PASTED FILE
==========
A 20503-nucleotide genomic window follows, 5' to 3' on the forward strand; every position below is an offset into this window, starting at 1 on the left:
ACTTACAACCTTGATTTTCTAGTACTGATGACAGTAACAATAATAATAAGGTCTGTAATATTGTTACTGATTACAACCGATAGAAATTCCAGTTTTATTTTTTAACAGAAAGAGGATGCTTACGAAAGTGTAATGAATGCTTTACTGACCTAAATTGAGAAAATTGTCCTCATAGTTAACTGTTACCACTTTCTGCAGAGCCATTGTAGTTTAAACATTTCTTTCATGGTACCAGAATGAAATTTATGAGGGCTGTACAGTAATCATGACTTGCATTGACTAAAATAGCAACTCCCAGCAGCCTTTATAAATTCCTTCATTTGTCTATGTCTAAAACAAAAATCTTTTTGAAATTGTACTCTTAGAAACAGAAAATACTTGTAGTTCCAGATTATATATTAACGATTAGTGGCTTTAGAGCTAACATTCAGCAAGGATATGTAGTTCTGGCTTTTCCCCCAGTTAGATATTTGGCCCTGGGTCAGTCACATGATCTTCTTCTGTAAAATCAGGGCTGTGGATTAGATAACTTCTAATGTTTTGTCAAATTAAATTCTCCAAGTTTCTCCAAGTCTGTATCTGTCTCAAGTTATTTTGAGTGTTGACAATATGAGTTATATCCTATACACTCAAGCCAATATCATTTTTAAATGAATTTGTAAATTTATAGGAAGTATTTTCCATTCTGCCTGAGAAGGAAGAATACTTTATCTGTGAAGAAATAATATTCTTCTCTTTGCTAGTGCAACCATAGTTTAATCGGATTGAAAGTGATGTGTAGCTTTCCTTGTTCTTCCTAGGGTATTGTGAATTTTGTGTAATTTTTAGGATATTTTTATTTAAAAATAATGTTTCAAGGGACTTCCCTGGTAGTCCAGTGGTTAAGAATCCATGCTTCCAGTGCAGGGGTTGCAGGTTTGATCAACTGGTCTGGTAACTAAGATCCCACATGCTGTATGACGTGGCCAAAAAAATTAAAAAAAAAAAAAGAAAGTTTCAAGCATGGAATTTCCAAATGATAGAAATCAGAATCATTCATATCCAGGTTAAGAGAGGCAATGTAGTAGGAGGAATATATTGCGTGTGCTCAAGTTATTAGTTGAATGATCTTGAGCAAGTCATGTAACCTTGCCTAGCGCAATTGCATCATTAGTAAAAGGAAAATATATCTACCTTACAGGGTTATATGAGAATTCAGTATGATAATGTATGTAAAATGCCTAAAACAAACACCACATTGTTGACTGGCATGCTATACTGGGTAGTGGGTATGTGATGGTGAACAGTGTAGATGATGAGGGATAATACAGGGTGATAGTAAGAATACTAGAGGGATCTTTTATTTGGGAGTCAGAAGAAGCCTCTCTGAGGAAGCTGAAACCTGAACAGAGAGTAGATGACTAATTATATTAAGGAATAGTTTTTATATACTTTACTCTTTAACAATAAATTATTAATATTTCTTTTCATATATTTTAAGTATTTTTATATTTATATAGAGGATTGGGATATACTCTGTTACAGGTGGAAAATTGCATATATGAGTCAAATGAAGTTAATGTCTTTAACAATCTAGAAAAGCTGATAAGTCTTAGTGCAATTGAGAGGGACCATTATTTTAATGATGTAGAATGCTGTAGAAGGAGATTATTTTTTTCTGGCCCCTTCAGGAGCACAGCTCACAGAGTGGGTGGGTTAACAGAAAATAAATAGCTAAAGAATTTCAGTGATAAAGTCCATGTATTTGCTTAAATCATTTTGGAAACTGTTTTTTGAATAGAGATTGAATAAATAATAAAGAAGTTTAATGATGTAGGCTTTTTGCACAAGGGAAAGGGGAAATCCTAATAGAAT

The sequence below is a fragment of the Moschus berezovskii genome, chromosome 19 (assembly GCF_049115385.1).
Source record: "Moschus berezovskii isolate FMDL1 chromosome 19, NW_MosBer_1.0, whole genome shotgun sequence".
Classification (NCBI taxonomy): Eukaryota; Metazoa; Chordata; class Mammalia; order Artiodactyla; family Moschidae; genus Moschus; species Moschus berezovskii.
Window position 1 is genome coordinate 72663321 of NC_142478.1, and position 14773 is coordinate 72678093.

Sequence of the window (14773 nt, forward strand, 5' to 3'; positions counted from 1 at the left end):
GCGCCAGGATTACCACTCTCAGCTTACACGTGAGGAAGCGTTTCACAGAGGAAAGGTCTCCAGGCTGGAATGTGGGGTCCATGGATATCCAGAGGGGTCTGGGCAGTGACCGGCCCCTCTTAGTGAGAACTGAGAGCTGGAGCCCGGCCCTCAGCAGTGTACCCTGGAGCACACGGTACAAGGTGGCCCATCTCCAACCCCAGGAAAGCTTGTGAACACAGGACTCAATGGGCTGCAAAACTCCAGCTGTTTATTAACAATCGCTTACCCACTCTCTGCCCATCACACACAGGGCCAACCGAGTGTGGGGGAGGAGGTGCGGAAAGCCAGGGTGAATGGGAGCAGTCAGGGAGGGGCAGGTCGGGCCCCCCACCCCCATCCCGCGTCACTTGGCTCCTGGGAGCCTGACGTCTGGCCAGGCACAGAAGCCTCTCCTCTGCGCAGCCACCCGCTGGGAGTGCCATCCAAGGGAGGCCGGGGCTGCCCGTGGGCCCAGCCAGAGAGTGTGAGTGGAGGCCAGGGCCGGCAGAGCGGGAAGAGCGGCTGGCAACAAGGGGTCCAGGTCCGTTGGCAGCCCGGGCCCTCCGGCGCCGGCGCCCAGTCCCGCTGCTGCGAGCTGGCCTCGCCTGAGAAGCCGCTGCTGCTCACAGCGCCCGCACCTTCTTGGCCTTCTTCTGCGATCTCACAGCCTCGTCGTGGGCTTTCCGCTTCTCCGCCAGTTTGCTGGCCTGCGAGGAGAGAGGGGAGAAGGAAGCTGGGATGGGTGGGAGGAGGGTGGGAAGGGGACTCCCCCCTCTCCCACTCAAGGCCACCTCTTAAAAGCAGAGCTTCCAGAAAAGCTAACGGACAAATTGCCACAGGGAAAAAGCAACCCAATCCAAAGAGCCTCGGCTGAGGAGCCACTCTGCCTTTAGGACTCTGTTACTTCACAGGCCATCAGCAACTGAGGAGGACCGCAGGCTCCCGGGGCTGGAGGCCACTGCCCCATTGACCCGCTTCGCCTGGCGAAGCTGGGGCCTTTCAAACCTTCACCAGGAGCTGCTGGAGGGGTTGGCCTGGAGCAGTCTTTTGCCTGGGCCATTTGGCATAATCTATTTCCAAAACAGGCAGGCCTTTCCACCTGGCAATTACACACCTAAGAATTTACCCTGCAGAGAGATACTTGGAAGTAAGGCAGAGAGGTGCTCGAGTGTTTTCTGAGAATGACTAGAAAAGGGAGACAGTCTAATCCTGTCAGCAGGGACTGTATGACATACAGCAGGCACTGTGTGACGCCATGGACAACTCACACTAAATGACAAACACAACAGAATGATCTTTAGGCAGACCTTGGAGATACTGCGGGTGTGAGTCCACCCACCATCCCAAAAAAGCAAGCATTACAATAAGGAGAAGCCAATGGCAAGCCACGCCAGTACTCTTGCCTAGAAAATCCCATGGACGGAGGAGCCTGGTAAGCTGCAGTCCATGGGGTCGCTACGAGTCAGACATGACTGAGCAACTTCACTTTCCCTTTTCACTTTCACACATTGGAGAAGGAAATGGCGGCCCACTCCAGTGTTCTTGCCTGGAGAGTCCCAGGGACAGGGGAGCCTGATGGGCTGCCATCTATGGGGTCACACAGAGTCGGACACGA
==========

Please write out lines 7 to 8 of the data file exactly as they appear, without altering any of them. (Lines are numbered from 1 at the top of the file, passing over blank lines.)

Sequence of the window (14773 nt, forward strand, 5' to 3'; positions counted from 1 at the left end):
GCGCCAGGATTACCACTCTCAGCTTACACGTGAGGAAGCGTTTCACAGAGGAAAGGTCTCCAGGCTGGAATGTGGGGTCCATGGATATCCAGAGGGGTCTGGGCAGTGACCGGCCCCTCTTAGTGAGAACTGAGAGCTGGAGCCCGGCCCTCAGCAGTGTACCCTGGAGCACACGGTACAAGGTGGCCCATCTCCAACCCCAGGAAAGCTTGTGAACACAGGACTCAATGGGCTGCAAAACTCCAGCTGTTTATTAACAATCGCTTACCCACTCTCTGCCCATCACACACAGGGCCAACCGAGTGTGGGGGAGGAGGTGCGGAAAGCCAGGGTGAATGGGAGCAGTCAGGGAGGGGCAGGTCGGGCCCCCCACCCCCATCCCGCGTCACTTGGCTCCTGGGAGCCTGACGTCTGGCCAGGCACAGAAGCCTCTCCTCTGCGCAGCCACCCGCTGGGAGTGCCATCCAAGGGAGGCCGGGGCTGCCCGTGGGCCCAGCCAGAGAGTGTGAGTGGAGGCCAGGGCCGGCAGAGCGGGAAGAGCGGCTGGCAACAAGGGGTCCAGGTCCGTTGGCAGCCCGGGCCCTCCGGCGCCGGCGCCCAGTCCCGCTGCTGCGAGCTGGCCTCGCCTGAGAAGCCGCTGCTGCTCACAGCGCCCGCACCTTCTTGGCCTTCTTCTGCGATCTCACAGCCTCGTCGTGGGCTTTCCGCTTCTCCGCCAGTTTGCTGGCCTGCGAGGAGAGAGGGGAGAAGGAAGCTGGGATGGGTGGGAGGAGGGTGGGAAGGGGACTCCCCCCTCTCCCACTCAAGGCCACCTCTTAAAAGCAGAGCTTCCAGAAAAGCTAACGGACAAATTGCCACAGGGAAAAAGCAACCCAATCCAAAGAGCCTCGGCTGAGGAGCCACTCTGCCTTTAGGACTCTGTTACTTCACAGGCCATCAGCAACTGAGGAGGACCGCAGGCTCCCGGGGCTGGAGGCCACTGCCCCATTGACCCGCTTCGCCTGGCGAAGCTGGGGCCTTTCAAACCTTCACCAGGAGCTGCTGGAGGGGTTGGCCTGGAGCAGTCTTTTGCCTGGGCCATTTGGCATAATCTATTTCCAAAACAGGCAGGCCTTTCCACCTGGCAATTACACACCTAAGAATTTACCCTGCAGAGAGATACTTGGAAGTAAGGCAGAGAGGTGCTCGAGTGTTTTCTGAGAATGACTAGAAAAGGGAGACAGTCTAATCCTGTCAGCAGGGACTGTATGACATACAGCAGGCACTGTGTGACGCCATGGACAACTCACACTAAATGACAAACACAACAGAATGATCTTTAGGCAGACCTTGGAGATACTGCGGGTGTGAGTCCACCCACCATCCCAAAAAAGCAAGCATTACAATAAGGAGAAGCCAATGGCAAGCCACGCCAGTACTCTTGCCTAGAAAATCCCATGGACGGAGGAGCCTGGTAAGCTGCAGTCCATGGGGTCGCTACGAGTCAGACATGACTGAGCAACTTCACTTTCCCTTTTCACTTTCACACATTGGAGAAGGAAATGGCGGCCCACTCCAGTGTTCTTGCCTGGAGAGTCCCAGGGACAGGGGAGCCTGATGGGCTGCCATCTATGGGGTCACACAGAGTCGGACACGA